Asthma is a major and growing public health concern for which there is currently no cure, although symptoms can be controlled. Asthma management is particularly important in pregnant women, as heightened risks of preterm birth, pre-eclampsia, restricted fetal growth, and a cesarean procedure are recognized in these asthma patients.
A multi-disciplinary team of researchers at Monash University’s School of Public Health and Preventive Medicine Centre for Medicine Use and Safety, and Electrical and Computer Systems Engineering departments in Melbourne, Australia, and from other Asia Pacific institutions, developed a new telehealth program called MASTERY (management of asthma with supportive telehealth of respiratory function in pregnancy), which the research team tested in a randomized controlled trial.
The MASTERY program is supported by the Monash Research Impact Fund, and is designed to help pregnant women with asthma monitor their respiratory symptoms regularly and effectively. The program is mediated by a mobile phone app called “Breathe-easy,” used to record asthma symptoms and medication compliance. Breathe-easy data collection is supported by a handheld respiratory device that measures lung capacity and lung function. Data are securely transmitted to a central server, where they can be viewed by participating patients, their healthcare providers, and researchers. The program has proven effective in improving both symptom control and quality of life for asthma patients.
Dr. Johnson George, from the Monash University’s Centre for Medicine Use and Safety, noted that women who are able to achieve effective asthma control during pregnancy have a greater chance of healthy outcomes for both themselves and their babies.
“Asthma control is more effective if the patient takes an active role in its management. The app helps patients manage their asthma through the provision of education, support, remote monitoring, instant feedback and telephone follow ups,” Dr. George said in a Monash news release.
According to the study, which was published in the journal Respirology, lung function accuracy and the validity of data obtained using the handheld respiratory device is comparable to that of data obtained in clinics or respiratory laboratories.
The study, “Telehealth to improve asthma control in pregnancy: A randomized controlled trial,” co-authored by Dr. George with E. Zairina, M.J. Abramson, C.F. McDonald, J. Li, T. Dharmasiri, K. Stewart, S.P. Walker, and E. Paul, notes that better asthma control may be achieved if patients are involved in regular self-monitoring and self-management of symptoms according to a written asthma action plan.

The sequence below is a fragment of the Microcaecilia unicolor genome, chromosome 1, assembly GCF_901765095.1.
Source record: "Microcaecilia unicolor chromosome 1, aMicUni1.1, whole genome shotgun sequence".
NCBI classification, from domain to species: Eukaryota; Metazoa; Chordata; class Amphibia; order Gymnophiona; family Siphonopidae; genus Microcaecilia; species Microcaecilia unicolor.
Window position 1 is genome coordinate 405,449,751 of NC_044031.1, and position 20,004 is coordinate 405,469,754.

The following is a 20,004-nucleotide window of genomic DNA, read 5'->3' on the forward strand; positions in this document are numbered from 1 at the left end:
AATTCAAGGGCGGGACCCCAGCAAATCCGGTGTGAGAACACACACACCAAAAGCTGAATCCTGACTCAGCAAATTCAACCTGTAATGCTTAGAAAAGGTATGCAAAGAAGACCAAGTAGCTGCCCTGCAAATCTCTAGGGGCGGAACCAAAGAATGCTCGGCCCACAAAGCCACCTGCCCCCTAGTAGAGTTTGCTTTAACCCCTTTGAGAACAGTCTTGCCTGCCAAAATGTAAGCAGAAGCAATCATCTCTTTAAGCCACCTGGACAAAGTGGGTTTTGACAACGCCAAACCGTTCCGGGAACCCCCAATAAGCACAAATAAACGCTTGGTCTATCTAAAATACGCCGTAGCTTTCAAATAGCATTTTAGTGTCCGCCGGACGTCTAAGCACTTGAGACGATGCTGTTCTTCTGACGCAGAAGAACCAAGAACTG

Sponsored by the Asian Pacific Society of Respirology, the study evaluated the efficacy of the MASTERY program, the Breathe-easy Android smartphone application, and its handheld support device in improving asthma control during pregnancy.
Researchers found that at six months gestation, the MASTERY group had better asthma control and asthma-related quality of life compared with a control group receiving usual care. There were no significant differences between groups in lung function, unscheduled healthcare visits, days off work/study, oral corticosteroid use, or perinatal outcomes. Differences between groups were not significant at three months.
Monash’s Centre for Medicine Use and Safety, which conducts multidisciplinary research into preventive, acute and chronic care, emphasized that proper medication management is essential to effective patient treatment plans.
Researchers concluded that telehealth interventions supporting self-management are feasible, and could potentially improve asthma control and asthma-related quality of life during pregnancy, noting that daily remote lung function monitoring makes it easier for healthcare providers to address worsening symptoms. The Breathe-easy app provides users with daily and weekly asthma status feedback, and in cases of poor asthma control status, will recommend changes in treatment and/or advise the patient to contact a healthcare provider.
The investigators suggested that improved management of asthma by way of a telehealth program could also provide other short- and long-term public health benefits, with the potential to influence health policy and improve health outcomes for pregnant women and their babies, as well as benefiting others with asthma and like respiratory conditions. The team believes the program could be made widely applicable for routine clinical use, particularly for those with chronic respiratory conditions.